Frankly, anyone who reads WritersWeekly already knows the advantages of self-publishing. While some authors do very well on their own, and prefer to stay on their own, others have received offers from traditional publishers after proving there’s a market for their self-published book.
So you finally take the leap, research and find the publishing service that will bring your words not only to life, but to the masses. And you become one of those lucky ones, who through hard work and perseverance, manage to start producing great sales of your book. Then, surprisingly, a traditional publisher comes calling. They didn’t want you before, no matter how many times you tried. On one hand you finally feel proud and vindicated, while on the other you just want to give them that well known one fingered wave. After all, you are now making great royalties, and have another book about to come out. You feel satisfied with life so why should you bother with the traditional publisher?
In a way, you are right. It’s certainly your choice. Working for yourself, you have your own methods and time set up to do things your way, with virtually no one hounding you – except maybe your spouse. A traditional publisher will certainly not pay the same royalty percentages. Plus, if they give you an advance, count on them to be frequently hovering over your shoulder like an old teacher or a boss concerned with quotas. “More! Faster!”, they roar. You’ll be hearing from them frequently.
Some of your money will go to an agent who should ensure the traditional publisher is doing what they promised. An editor will be requesting rewriting of pages you already published independently – lots of them. Maybe even whole paragraphs or pages or, very likely, the entire book. And, unless you are well known, it’s doubtful your book will be on store shelves any more than your self-published version. You will still be expected to do almost all of the promotion yourself and you’ll be expected to pay any fees associated with that promotion, too.
Where your book and time are concerned, you will undoubtedly find a traditional publisher annoying, heartbreaking, and insufferable. So once again, you ask, why should you bother?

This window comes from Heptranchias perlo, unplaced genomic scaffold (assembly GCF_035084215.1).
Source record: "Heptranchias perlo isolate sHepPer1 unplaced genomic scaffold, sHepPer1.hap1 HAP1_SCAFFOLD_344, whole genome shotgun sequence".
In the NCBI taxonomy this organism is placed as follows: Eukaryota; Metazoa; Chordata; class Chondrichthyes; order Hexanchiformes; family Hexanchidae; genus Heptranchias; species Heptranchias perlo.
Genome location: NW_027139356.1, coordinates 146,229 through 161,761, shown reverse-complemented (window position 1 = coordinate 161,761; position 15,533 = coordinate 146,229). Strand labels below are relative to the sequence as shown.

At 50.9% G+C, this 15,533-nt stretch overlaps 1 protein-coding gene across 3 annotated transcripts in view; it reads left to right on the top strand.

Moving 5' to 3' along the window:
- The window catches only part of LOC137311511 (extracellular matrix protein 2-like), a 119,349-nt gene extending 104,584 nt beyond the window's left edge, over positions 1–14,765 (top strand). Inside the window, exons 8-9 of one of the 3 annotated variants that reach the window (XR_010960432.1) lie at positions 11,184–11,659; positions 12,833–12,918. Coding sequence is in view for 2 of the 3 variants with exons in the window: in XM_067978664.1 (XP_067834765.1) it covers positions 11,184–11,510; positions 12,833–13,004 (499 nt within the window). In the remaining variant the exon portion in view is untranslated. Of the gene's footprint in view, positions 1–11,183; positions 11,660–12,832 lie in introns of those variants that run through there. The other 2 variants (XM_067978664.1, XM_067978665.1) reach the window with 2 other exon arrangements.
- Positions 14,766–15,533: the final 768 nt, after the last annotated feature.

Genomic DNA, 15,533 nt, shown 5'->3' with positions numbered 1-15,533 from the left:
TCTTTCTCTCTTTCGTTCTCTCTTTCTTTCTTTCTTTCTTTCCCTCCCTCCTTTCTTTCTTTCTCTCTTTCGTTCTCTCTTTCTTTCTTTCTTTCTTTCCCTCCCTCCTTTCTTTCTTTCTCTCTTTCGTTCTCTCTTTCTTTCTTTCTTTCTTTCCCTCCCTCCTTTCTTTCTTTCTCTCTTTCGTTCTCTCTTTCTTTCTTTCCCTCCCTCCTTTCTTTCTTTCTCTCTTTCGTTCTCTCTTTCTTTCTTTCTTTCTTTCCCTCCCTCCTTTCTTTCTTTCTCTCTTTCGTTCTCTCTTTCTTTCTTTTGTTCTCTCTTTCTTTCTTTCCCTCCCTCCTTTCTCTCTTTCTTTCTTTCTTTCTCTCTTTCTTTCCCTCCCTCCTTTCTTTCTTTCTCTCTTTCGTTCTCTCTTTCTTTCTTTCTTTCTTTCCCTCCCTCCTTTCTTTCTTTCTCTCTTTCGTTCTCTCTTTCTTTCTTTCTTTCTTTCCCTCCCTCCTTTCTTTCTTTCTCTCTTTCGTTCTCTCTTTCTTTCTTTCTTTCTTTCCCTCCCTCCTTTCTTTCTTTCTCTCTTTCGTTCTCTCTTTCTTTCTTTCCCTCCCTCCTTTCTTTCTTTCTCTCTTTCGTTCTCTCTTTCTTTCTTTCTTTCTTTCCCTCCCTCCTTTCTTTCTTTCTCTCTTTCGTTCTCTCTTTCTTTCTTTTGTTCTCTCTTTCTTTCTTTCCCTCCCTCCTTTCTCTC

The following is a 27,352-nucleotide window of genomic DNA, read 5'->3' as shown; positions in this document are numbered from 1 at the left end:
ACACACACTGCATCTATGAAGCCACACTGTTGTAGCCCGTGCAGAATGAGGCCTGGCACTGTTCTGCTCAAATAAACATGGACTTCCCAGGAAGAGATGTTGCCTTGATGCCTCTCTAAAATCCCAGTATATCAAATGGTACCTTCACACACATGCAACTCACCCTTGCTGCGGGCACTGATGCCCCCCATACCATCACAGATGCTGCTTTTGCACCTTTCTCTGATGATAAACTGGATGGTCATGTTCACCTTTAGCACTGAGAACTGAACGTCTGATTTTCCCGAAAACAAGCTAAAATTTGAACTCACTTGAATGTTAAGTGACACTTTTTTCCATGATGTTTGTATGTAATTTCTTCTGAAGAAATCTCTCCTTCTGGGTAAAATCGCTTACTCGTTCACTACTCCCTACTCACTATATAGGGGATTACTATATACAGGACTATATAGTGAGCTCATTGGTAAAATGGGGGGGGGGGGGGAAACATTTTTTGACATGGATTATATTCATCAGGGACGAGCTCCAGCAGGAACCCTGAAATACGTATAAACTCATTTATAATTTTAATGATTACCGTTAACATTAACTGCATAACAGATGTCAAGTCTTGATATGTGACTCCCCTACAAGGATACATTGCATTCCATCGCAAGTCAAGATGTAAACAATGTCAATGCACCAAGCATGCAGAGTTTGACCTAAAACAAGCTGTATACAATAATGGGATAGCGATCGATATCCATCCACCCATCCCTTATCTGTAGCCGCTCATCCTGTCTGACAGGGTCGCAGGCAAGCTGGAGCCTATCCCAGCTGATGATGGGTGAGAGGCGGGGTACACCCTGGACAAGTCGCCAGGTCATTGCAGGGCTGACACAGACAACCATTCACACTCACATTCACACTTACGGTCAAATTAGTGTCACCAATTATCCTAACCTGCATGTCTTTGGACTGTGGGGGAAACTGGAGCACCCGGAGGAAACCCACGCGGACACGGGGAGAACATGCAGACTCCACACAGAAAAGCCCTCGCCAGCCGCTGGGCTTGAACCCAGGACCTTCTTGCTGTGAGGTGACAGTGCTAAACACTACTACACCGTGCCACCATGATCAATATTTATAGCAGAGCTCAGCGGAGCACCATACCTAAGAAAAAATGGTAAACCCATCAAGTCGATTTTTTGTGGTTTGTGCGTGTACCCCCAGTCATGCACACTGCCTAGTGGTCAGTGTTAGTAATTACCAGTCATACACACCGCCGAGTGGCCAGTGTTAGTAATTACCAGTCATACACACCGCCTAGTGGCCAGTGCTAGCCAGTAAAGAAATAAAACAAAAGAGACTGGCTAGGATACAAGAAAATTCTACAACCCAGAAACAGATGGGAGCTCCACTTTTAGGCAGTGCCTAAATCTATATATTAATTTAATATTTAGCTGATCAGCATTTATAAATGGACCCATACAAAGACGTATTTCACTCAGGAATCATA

Traditional publishers might offer some things your independent publishing service does not. What they can offer:
- Possible advance (many traditional publishers don’t offer unknown authors advances but some do).
- Editing (which they will have final say over. And, don’t expect it to be perfect. It almost never is.)
- An eye-catching cover (if you’re lucky enough to get one of their good designers – and they will have final say over this, too).
- A new title (that they will also have final say over).
- Possibly more distribution, but no guarantees. (Again, if you’re unknown, your book may only end up being for sale online, just like your self-published version.)
- Possibly different language imprints (but ONLY if they can sell foreign-language rights. Most books published by U.S. firms do not end up republished in foreign languages).
- Possibly some publicity (but you are still responsible for most, if not all, promotion unless you’re famous).
- More sales could mean more money despite lower royalties.
- Possible website or help making one you already have better (but they will then claim ownership of that website).
- Audio book (but usually only if your print version is successful).
Yes, after the freedom of a good POD publishing service, working with a traditional publisher could seem annoying and frustrating. However, the perks might make up for it…or they might not. And who says you can’t keep writing and self-publishing other books while writing for the traditional publisher (unless you’ve sold them rights to your future books)? The fact is, if a traditional publisher finally notices you, don’t say no out of spite. Check out what they have to offer first. No one will force you to say yes. Never negotiate with a traditional publisher unless it’s through a literary agent. If you have real interest and a firm offer from a traditional publisher, no reputable literary agent is going to refuse to work with you and they can likely get you a MUCH better deal than the first offer.
Karen Carver is finally tackling her agoraphobia. The world has changed since 1998! And yet so much more than imagined has stayed the same! You can browse all you want online, but experiencing the world “in person” head on, is a breathtaking experience after so long…